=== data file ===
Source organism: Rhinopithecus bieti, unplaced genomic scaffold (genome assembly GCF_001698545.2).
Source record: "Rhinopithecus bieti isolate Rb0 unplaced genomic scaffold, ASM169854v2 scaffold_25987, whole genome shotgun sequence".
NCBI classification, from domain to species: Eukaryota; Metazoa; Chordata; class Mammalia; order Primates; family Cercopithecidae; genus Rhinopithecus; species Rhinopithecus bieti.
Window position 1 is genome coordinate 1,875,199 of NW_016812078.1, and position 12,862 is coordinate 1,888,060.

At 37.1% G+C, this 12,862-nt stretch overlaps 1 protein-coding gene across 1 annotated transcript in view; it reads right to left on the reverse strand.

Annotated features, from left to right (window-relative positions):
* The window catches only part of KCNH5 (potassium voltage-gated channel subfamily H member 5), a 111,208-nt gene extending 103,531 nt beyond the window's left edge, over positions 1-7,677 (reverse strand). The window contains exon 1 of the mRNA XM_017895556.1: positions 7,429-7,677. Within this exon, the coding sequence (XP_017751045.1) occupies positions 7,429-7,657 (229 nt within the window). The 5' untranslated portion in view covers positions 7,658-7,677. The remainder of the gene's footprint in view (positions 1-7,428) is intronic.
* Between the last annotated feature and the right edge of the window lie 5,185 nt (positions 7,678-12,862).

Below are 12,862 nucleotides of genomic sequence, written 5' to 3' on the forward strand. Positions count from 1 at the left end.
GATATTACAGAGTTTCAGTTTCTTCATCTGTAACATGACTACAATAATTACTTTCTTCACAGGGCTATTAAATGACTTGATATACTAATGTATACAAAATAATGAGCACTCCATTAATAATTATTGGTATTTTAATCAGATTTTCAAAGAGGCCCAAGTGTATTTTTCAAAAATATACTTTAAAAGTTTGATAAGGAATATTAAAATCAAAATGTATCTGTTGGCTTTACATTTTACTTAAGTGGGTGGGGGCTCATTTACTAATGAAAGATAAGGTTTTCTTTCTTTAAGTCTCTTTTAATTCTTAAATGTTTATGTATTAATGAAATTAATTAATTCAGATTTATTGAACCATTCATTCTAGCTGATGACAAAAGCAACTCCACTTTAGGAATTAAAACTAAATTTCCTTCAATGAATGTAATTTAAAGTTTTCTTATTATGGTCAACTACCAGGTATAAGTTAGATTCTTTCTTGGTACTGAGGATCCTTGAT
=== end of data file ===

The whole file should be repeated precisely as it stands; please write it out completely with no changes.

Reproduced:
Source organism: Rhinopithecus bieti, unplaced genomic scaffold (genome assembly GCF_001698545.2).
Source record: "Rhinopithecus bieti isolate Rb0 unplaced genomic scaffold, ASM169854v2 scaffold_25987, whole genome shotgun sequence".
NCBI classification, from domain to species: Eukaryota; Metazoa; Chordata; class Mammalia; order Primates; family Cercopithecidae; genus Rhinopithecus; species Rhinopithecus bieti.
Window position 1 is genome coordinate 1,875,199 of NW_016812078.1, and position 12,862 is coordinate 1,888,060.

At 37.1% G+C, this 12,862-nt stretch overlaps 1 protein-coding gene across 1 annotated transcript in view; it reads right to left on the reverse strand.

Annotated features, from left to right (window-relative positions):
* The window catches only part of KCNH5 (potassium voltage-gated channel subfamily H member 5), a 111,208-nt gene extending 103,531 nt beyond the window's left edge, over positions 1-7,677 (reverse strand). The window contains exon 1 of the mRNA XM_017895556.1: positions 7,429-7,677. Within this exon, the coding sequence (XP_017751045.1) occupies positions 7,429-7,657 (229 nt within the window). The 5' untranslated portion in view covers positions 7,658-7,677. The remainder of the gene's footprint in view (positions 1-7,428) is intronic.
* Between the last annotated feature and the right edge of the window lie 5,185 nt (positions 7,678-12,862).

Below are 12,862 nucleotides of genomic sequence, written 5' to 3' on the forward strand. Positions count from 1 at the left end.
GATATTACAGAGTTTCAGTTTCTTCATCTGTAACATGACTACAATAATTACTTTCTTCACAGGGCTATTAAATGACTTGATATACTAATGTATACAAAATAATGAGCACTCCATTAATAATTATTGGTATTTTAATCAGATTTTCAAAGAGGCCCAAGTGTATTTTTCAAAAATATACTTTAAAAGTTTGATAAGGAATATTAAAATCAAAATGTATCTGTTGGCTTTACATTTTACTTAAGTGGGTGGGGGCTCATTTACTAATGAAAGATAAGGTTTTCTTTCTTTAAGTCTCTTTTAATTCTTAAATGTTTATGTATTAATGAAATTAATTAATTCAGATTTATTGAACCATTCATTCTAGCTGATGACAAAAGCAACTCCACTTTAGGAATTAAAACTAAATTTCCTTCAATGAATGTAATTTAAAGTTTTCTTATTATGGTCAACTACCAGGTATAAGTTAGATTCTTTCTTGGTACTGAGGATCCTTGAT